Generation Frexit campaigners have lashed out after French daily Le Tribune published an article investigating the roots of France's unemployment "
Generation Frexit campaigners have lashed out after French daily Le Tribune published an article investigating the roots of France’s unemployment “scourge”. The newspaper failed to mention France’s membership to the EU and the introduction of the euro as one of the reasons for France’s economic collapse since the 1970s.
The move infuriated the eurosceptic group in France as it hopes France will soon follow the UK outside of the bloc.
They blasted: “The choice of unemployment is the “choice” of the EU.
“It is the ‘choice’ of the euro.
“It is the ‘choice’ of internal devaluation.
“It is the ‘choice’ of ultra-competition.
“It is the ‘choice’ to no longer be able to protect ourselves, nor to decide.
“Let’s take back control. Frexit.”
Brussels had already come under attack from the anti-EU campaigners recently after suggesting the retirement age in France should increase to 67 years old.
In the latest report published by the European Commission, the bloc suggests that as the life expectancy of European citizens increases year on year, the retirement age will eventually reach 67 for men in France, 71 in Italy and up to a staggering 74 in Denmark.
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Echoing his concerns, Generation Frexit leader Charles-Henri Gallois tweeted a list of EU countries with the Commission’s prediction for their respective retirement age in 2070, adding: “Social Europe according to the EU!
“Do you want more?”
The report reads: “By 2070, the average age at which people exit the labour market in the EU would increase by 1.6 years for men and by 1.8 years for women.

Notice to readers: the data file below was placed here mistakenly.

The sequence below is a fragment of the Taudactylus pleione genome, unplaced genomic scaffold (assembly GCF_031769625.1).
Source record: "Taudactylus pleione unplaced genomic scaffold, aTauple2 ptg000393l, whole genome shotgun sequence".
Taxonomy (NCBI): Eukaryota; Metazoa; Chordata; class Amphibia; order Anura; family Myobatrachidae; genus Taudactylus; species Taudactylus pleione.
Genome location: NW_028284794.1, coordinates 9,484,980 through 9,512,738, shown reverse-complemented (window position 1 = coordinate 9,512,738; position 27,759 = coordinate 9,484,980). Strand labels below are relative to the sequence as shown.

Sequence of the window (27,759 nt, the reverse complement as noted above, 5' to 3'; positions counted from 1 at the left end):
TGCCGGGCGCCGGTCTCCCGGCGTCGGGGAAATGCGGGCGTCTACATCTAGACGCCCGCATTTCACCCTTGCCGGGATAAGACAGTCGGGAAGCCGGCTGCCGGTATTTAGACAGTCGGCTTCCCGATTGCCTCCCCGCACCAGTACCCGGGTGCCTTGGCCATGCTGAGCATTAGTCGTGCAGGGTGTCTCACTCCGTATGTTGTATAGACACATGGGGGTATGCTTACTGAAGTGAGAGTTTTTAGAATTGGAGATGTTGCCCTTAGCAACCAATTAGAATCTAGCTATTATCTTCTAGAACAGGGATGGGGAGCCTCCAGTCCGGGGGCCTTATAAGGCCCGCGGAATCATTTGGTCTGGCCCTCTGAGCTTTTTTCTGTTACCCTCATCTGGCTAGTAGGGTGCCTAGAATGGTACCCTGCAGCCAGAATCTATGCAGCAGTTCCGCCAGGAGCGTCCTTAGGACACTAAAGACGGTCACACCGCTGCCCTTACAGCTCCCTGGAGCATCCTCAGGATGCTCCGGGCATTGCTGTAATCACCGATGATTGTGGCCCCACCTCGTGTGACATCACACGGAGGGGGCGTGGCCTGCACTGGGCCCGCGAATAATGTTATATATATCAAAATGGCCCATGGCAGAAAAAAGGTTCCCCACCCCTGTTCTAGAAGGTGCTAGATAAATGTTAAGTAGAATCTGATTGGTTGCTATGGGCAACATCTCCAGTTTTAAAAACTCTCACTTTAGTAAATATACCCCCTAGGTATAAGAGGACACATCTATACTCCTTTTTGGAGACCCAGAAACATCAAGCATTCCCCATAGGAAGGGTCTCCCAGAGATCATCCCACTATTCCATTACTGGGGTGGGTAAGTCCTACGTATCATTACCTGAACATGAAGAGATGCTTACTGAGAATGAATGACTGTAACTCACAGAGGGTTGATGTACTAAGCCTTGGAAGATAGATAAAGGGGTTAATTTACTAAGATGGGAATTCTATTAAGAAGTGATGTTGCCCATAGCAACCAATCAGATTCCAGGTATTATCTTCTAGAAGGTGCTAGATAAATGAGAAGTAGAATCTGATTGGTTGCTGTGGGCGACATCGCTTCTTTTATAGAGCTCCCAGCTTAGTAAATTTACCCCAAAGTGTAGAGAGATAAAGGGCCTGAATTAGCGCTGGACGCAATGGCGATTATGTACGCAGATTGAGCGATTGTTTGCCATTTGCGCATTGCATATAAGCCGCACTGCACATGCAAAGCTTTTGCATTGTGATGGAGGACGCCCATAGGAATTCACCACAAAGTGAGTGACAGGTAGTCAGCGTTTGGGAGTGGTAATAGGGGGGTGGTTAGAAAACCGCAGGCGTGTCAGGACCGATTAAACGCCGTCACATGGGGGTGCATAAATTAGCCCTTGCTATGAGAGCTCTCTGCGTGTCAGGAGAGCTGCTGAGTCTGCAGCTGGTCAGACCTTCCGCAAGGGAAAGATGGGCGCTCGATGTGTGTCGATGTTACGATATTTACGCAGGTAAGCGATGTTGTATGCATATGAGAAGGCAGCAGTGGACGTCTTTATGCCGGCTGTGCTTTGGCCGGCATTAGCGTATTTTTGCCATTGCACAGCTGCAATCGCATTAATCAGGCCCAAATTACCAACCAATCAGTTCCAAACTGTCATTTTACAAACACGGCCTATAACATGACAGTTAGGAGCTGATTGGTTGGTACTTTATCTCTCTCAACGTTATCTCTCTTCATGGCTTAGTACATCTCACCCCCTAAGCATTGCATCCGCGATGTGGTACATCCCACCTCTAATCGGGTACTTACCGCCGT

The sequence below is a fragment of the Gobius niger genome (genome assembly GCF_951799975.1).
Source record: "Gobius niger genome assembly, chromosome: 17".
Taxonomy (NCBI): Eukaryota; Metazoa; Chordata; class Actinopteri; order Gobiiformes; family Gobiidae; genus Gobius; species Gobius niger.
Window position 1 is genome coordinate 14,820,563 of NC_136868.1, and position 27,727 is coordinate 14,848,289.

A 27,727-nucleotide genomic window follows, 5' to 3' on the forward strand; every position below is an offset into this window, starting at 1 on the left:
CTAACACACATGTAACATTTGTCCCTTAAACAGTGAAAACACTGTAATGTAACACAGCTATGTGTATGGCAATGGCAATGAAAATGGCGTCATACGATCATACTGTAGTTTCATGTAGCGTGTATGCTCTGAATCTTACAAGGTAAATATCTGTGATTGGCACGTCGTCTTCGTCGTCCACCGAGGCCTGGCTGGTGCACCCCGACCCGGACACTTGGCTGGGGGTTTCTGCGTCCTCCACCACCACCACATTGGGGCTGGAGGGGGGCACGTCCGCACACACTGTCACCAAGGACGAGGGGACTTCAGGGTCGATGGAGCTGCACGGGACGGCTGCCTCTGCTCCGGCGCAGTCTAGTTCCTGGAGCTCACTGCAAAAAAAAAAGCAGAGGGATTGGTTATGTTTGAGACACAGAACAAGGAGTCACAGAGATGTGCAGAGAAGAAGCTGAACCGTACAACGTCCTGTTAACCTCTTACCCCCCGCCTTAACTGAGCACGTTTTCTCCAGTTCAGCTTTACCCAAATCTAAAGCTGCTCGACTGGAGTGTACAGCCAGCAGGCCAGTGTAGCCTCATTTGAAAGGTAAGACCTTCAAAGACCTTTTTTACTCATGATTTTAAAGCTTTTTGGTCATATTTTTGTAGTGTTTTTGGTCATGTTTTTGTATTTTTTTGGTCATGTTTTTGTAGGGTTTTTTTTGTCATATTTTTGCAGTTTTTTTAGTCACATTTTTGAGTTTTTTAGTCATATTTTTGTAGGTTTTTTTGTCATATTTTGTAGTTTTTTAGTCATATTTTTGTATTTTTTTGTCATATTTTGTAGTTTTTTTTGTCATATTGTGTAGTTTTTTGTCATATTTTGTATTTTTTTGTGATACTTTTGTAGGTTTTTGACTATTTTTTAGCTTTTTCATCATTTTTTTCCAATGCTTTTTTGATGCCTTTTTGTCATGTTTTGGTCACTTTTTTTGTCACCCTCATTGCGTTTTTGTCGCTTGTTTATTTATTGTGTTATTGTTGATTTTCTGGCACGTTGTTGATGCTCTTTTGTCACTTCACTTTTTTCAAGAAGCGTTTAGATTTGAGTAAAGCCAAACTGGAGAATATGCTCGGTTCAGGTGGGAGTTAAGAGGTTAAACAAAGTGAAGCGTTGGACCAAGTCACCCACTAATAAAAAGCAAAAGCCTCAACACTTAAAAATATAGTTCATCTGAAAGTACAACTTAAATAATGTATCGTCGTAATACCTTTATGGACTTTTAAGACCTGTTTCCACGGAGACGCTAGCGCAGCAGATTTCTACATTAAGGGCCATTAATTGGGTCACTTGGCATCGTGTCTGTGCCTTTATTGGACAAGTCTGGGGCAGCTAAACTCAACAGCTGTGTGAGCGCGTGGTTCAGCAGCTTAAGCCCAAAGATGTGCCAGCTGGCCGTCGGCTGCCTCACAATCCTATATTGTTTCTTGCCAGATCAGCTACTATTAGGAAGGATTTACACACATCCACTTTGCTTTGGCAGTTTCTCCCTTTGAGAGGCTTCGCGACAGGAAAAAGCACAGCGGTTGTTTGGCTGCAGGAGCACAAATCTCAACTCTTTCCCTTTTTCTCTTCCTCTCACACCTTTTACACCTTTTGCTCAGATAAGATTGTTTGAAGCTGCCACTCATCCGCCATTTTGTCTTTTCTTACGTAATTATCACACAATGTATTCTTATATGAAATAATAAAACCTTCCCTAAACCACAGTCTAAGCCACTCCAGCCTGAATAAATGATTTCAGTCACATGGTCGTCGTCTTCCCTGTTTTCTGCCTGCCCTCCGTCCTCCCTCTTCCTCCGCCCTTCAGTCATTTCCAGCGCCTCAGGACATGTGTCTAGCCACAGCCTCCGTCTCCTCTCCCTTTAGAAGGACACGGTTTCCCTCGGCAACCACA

“This is due to legislated increases in the retirement age to specific levels or to the fact that countries have introduced a link between retirement ages and life expectancy in their pension system.
“The estimated duration of retirement in the EU shows that current pension legislation entails about four additional years of retirement by 2070.
“Not surprisingly, in those member states that have legislated a link to life expectancy, the duration of retirement increases less.
“For people retiring in 2070, retirement would last roughly 2 years less in these countries than the EU average.”
Reacting to the report, French citizens took to Twitter to express their outrage.
One Twitter user said: “What is the life expectancy for someone who works until the age of 74? These people are crazy.”
And another: “Those who pass this law have never worked hard jobs and do not pay taxes. Because they manage to tax even the morning coffee bill.”
Someone else said: “Quickly get out of Europe.”
The report was prepared as part of the mandate the Economic and Financial Affairs (ECOFIN) Council gave to the Economic Policy Committee (EPC) in 2018 to update and further deepen its common exercise of age-related expenditure projections, on the basis of a new population projection by Eurostat.